Leena Chacko, partner at Cyril Amarchand Mangaldas backs that view but acknowledges that the position has not been tested.

“The pool of assets, pursuant to the assignment, is removed from the books of the company and is parked in the special purpose vehicle,” she said in a written response. “While the position on bankruptcy remains untested in law, there is ample basis to say it is bankruptcy remote. Regulatory sanctity in the form of law or regulation from Reserve Bank of India or Securities and Exchange Board of India will add more credence to the structure.”

Siddharth Srivastava, Partner, Khaitan & Co., said that while the special purpose vehicle structure is being used to segregate the cover pool of assets, certain issues need to be kept in mind.

“One should be mindful that it should not go against the basic ethos of the ‘covered bonds’ which are premised on the fact that covered bonds are ‘on balance sheet’ transactions,” Srivastava said in a written response. “Therefore, if for any reason (regulatory or otherwise) housing of cover pool of asset is not possible in the SPV because of the very nature of ‘covered bonds’, the risk of insolvency of the Issuer would remain and cover pool of assets may also become a part of the insolvency process of the issuer.”

For now, though, all covered bonds are being issued and rated based on the legal view that these will prove to be bankruptcy remote.

There are few other practices in the issue of covered bonds in India that need careful monitoring.

In the case of bonds which build a conditional transfer, the trigger points where the cover pool is transferred is important. Sitaraman says, at present, in India, the trigger points are set in a way that bankruptcy of the issuer is still some time away. For instance, an issuer’s rating falling to the minimum investment grade may be an early trigger.

But perhaps fearing challenge to these conditional transfers, institutional investors are preferring upfront transfers, acknowledged Mittal. “Institutional investors prefer the upfront assignment structure. Concerns around clawback of assets/preferential or fraudulent transfer is lower in the case of upfront assignment compared to conditional assignment where the transfer could happen much closer to a bankruptcy event.”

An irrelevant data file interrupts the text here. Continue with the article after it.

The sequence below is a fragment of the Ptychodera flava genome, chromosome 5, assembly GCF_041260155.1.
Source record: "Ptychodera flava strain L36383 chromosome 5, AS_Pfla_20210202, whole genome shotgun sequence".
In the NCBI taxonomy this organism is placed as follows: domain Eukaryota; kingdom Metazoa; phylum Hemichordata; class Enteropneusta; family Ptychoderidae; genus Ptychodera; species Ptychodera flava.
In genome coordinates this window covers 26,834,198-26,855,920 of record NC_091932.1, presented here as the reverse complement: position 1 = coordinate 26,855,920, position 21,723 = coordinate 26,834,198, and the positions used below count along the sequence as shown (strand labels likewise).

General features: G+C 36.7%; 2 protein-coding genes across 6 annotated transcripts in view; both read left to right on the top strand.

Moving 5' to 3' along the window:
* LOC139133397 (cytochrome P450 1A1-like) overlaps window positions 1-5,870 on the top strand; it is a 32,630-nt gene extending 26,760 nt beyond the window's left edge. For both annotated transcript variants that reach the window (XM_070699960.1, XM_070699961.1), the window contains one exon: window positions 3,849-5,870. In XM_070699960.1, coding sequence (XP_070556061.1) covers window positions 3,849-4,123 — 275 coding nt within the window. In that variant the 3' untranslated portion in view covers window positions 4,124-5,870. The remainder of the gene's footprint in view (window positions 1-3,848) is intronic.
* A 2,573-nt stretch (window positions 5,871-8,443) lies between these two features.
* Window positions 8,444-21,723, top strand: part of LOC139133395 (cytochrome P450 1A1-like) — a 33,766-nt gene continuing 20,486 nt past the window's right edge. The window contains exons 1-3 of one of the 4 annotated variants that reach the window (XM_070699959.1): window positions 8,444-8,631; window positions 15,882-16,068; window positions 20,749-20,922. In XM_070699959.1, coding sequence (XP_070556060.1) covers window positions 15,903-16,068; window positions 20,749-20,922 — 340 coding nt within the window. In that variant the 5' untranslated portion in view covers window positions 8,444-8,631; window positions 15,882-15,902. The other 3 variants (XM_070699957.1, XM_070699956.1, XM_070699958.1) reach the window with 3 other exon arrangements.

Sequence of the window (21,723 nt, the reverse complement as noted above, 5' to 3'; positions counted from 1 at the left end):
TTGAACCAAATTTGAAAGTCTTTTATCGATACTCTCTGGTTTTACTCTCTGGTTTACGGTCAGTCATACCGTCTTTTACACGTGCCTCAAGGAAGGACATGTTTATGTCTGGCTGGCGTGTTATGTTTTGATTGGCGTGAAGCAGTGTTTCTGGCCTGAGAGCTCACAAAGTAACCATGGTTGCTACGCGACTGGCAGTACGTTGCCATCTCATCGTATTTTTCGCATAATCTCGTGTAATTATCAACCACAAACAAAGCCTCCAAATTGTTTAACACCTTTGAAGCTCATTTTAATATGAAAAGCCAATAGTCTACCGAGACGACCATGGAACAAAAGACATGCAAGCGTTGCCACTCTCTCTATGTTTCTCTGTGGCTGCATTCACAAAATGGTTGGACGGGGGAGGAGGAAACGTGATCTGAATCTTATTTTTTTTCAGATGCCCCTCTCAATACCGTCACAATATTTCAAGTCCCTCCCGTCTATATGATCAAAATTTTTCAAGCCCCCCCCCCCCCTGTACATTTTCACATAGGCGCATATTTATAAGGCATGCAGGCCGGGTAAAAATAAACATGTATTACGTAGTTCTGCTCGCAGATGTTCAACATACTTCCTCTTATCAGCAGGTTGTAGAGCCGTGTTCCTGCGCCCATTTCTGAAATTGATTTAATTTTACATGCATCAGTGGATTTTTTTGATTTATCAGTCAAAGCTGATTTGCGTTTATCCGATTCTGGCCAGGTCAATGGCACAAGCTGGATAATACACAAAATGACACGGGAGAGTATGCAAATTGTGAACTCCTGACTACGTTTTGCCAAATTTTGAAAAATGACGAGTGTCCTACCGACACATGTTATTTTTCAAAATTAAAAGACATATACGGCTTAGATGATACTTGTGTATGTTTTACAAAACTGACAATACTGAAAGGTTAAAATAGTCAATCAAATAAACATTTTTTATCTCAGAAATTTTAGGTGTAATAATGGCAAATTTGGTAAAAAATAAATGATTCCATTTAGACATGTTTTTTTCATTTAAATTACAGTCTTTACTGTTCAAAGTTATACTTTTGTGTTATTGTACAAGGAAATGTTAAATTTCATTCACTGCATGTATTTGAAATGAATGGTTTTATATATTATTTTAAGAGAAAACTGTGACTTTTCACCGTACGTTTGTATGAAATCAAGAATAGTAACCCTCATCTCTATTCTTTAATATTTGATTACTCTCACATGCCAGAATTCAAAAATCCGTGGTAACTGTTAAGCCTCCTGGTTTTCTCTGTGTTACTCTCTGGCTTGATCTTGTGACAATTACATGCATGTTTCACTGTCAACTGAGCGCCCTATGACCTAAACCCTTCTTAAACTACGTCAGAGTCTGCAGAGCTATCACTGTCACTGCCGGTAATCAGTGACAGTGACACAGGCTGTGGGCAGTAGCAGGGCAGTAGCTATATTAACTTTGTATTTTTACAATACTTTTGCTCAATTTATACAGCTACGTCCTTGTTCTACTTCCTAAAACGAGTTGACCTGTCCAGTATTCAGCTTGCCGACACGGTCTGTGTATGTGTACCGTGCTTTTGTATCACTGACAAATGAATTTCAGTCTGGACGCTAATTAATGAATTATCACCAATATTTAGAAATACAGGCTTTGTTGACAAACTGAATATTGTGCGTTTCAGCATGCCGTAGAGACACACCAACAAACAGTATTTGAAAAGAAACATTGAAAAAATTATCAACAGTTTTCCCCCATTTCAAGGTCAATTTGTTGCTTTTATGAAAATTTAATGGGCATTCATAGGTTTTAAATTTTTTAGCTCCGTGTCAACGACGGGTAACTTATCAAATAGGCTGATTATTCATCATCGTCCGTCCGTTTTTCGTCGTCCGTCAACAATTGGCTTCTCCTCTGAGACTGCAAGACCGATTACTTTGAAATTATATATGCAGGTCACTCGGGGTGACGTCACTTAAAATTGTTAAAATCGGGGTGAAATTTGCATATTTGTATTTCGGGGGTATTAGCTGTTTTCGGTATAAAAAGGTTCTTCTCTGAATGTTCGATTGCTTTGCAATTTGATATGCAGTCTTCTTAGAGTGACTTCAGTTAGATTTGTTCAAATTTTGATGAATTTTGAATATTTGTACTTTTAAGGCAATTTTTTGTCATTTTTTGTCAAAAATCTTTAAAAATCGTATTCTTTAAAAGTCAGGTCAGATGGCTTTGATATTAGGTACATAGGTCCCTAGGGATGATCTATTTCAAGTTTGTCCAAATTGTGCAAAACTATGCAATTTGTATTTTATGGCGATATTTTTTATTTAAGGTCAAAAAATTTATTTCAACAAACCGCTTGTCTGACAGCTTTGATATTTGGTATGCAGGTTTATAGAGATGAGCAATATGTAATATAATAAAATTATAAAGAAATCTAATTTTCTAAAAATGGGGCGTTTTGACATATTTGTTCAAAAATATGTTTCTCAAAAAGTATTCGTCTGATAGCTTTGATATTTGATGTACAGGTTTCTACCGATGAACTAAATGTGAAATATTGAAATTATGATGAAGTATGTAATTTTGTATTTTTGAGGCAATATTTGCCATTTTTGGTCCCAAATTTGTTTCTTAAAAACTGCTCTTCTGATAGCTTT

Two fund managers, who spoke on condition of anonymity, also raised the practicality of debenture trustees being able to monitor the adequacy of the cover pool and ensuring it is topped up in time. In some markets in Europe, for instance, ‘cover pool monitors’ ensure that this done. In India, the debenture trustee framework hasn’t always proved to be robust and that’s a risk factor, said one of the fund managers quoted above.

Finally, given the lack of regulatory and legislative certainty around these securities, the investor class that they are pitched to is important to watch.

Debt investment platforms like ‘Wint Wealth’ are pitching these securities to what they call the mass affluent segment, with a minimum investment size of Rs 10,000. While the platform does mark the risk level of these securities as higher than that of fixed deposits and bond funds, whether retail investors understand the untested nature of these securities is an important factor to keep in mind. The miss-selling seen in the case or AT-1 bonds must be staved off.

Needless to say, it would be best if clear rules come from SEBI or the RBI, which help in setting guard rails for these securities and help the market grow safely.

Ira Dugal is Executive Editor at BloombergQuint.